Less wise is the author’s attempt to portray the brutal and radically unconservative Tudor reformation as “the first modern movement for national independence,” while his description of Elizabeth I “tolerating Catholics … as long as they remained discreet in their practices” suggests that his knowledge of 16th century English history is rather limited.
Hazony is more convincing when he sticks to more familiar ground. One of the key weaknesses which he detects within political liberalism is its blindness to the importance of the nation state, and he sees this limitation as explaining why Western elites cannot recognise why foreign interventionism has failed so miserably in recent times.
In the same way that liberals seek to impose what they see as universalist norms abroad, they are also prone to making needless and often counterproductive changes at home: “[F]oolish rulers are moved by ideology and arrogance, or by an eagerness to make a name for themselves that will be remembered in place of those who came before them, to create everything they touch anew.”
Surveying the recent history of Anglo-American conservatism and the obvious difficulties since the Reagan/Thatcher era, Hazony lays much of the blame on the policy of “fusionism,” whereby American conservatives such as William F. Buckley forged a strong alliance with right liberals and libertarians to combat Communism abroad and economic statism at home. As well as contributing to confusion as to the difference between conservatism and liberalism, Hazony maintains that this led to a “dogmatic rejection of government” while also preventing people from recognising the need for restraints on individual freedoms.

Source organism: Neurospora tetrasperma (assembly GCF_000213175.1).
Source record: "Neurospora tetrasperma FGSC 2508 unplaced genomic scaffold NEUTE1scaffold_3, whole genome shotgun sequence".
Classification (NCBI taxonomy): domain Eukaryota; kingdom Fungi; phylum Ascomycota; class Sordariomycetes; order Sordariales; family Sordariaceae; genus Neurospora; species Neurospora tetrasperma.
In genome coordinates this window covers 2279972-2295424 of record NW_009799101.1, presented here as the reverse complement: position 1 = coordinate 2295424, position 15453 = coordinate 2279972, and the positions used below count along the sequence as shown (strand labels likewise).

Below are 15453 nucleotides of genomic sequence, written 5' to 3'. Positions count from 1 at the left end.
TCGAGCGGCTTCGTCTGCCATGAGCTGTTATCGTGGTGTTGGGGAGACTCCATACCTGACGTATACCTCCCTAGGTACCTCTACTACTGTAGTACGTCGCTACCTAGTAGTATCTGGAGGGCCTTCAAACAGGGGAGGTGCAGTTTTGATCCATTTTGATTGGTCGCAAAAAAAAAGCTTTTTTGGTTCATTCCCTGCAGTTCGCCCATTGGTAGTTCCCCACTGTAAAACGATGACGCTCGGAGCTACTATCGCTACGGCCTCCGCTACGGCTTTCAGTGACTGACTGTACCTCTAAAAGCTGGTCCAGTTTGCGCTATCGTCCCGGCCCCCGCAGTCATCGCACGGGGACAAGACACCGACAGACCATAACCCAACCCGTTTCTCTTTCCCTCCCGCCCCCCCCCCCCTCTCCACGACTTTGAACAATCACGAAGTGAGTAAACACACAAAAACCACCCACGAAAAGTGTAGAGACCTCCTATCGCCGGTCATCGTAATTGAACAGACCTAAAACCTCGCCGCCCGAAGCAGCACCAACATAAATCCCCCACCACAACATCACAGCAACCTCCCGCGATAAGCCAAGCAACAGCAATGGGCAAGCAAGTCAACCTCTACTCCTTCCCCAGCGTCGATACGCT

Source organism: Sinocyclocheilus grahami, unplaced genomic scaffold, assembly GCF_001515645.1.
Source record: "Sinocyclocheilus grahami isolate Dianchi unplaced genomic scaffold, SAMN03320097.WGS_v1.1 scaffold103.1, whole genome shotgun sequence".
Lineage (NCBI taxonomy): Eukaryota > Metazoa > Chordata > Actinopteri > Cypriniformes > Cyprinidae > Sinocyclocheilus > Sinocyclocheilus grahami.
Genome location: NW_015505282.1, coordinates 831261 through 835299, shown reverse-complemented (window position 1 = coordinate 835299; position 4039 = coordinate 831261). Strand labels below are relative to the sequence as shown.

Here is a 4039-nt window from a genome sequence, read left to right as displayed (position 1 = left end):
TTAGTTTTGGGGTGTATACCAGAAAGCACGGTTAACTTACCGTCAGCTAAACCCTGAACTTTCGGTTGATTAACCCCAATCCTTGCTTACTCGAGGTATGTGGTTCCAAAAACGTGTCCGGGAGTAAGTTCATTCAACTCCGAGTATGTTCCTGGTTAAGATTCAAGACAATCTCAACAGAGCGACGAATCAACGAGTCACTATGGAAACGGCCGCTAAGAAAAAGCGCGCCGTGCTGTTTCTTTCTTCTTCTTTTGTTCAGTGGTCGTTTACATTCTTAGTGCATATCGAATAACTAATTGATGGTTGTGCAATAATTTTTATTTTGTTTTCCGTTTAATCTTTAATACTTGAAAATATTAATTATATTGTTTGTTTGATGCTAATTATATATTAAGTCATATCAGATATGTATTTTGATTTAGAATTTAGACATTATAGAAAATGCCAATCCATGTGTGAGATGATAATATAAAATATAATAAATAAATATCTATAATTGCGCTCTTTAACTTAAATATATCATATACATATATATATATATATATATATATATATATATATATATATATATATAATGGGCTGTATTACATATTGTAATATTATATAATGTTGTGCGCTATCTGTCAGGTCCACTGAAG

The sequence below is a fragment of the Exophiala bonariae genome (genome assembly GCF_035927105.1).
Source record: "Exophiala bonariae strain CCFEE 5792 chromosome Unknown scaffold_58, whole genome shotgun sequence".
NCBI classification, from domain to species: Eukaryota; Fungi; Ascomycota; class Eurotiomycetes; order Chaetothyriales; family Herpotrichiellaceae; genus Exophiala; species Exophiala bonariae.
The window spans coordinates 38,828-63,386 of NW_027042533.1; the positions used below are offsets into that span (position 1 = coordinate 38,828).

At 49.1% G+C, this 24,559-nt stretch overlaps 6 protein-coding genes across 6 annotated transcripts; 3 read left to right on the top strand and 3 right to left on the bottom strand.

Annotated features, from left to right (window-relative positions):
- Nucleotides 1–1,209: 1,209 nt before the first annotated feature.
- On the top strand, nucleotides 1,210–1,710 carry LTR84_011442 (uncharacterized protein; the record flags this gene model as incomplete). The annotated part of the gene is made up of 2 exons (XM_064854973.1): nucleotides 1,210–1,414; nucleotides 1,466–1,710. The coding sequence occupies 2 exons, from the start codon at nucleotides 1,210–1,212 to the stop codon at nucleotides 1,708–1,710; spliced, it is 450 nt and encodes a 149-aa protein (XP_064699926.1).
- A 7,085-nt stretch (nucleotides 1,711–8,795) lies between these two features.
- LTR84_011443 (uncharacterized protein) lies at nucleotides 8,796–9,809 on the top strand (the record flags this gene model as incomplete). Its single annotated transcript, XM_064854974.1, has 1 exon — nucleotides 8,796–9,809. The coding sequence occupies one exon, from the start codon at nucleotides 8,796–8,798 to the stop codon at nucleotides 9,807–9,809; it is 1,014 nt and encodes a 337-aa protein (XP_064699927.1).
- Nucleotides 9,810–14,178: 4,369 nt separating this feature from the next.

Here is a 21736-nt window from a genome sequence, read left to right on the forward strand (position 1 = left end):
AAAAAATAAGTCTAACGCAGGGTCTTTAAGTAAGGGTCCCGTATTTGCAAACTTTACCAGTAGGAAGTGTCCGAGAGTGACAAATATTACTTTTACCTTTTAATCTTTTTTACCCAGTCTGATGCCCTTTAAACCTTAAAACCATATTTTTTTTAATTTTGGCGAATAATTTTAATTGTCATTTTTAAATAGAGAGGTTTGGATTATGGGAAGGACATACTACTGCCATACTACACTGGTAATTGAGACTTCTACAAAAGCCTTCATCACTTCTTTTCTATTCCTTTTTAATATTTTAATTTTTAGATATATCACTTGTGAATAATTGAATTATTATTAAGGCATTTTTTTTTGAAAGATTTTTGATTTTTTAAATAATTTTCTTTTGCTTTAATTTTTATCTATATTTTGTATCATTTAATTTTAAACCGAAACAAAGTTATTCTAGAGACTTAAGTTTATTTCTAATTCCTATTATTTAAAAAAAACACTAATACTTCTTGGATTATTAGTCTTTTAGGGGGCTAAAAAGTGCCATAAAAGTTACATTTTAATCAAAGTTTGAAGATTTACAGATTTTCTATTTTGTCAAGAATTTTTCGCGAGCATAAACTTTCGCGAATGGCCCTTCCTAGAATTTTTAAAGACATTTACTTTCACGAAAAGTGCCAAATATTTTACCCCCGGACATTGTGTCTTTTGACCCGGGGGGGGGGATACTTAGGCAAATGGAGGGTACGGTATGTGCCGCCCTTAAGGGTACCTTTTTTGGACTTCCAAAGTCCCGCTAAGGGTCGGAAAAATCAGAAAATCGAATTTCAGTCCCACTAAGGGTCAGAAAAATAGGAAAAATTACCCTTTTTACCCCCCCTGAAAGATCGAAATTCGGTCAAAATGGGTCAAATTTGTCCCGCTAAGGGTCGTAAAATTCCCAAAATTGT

Tradition – which for Hazony is heavily rooted in religion and Scripture – represents the unifying strand which ties together so much of his argument, just as it unifies whole societies. “[T]he enterprise of seeking truth is not one that the individual pursues by his own powers alone. Tradition is the instrument by means of which human societies pursue truth over time,” he observes.
A religious reader (Hazony is consistent in his attitude towards church-state relations, endorsing a strong role for Christianity in the public life of majority Christian societies) will likely agree with his denunciation of key US Supreme Court decisions in the mid-20th century which banned organised prayer and Bible reading in America’s public schools, and eased access to abortion and pornography.
Though he is surely correct about the importance of a religious underpinning in ensuring a stable society, at times he appears to overstate the importance of government action in driving a process of secularisation. After all, the de-Christianisation of the public square has tended to occur as a result of society’s widespread secularisation, not as a prelude to it.
Israel is that rare example of a country which has grown more religious recently, but the unique circumstances of its difficult existence foster this closer link between the spiritual and national identities of Jewish Israelis, just as the fecundity of the devout minority tilts the scale in their favour.
It is doubtful that many lessons from Hazony’s homeland can be applied to other societies, but he does a good job in laying out a basic and workable manifesto for “conservative democracy,” including: a clearer emphasis on national identity; greater openness to religion in public life; a stronger role for parents in education; more scepticism about the concentration of power among big business; immigration policies focused on national cohesion; and a non-interventionist foreign policy.
Countries such as Poland and Hungary already have democratically-elected governments who more or less subscribe to this, and nations like Italy have popular parties of a similar mindset.
Britain’s Tory Party remains more socially liberal, but it has increasingly emphasised the importance of sovereignty and secure borders; while in the United States, large sections of the Republican Party (like Florida’s Governor Ron DeSantis or the Ohio Senate candidate J.D. Vance) would happily identify with Hazony’s vision.
Clearly, his fellow travellers are growing in strength. For those pondering where this process may lead, Conservatism: A Rediscovery would be an excellent place to begin.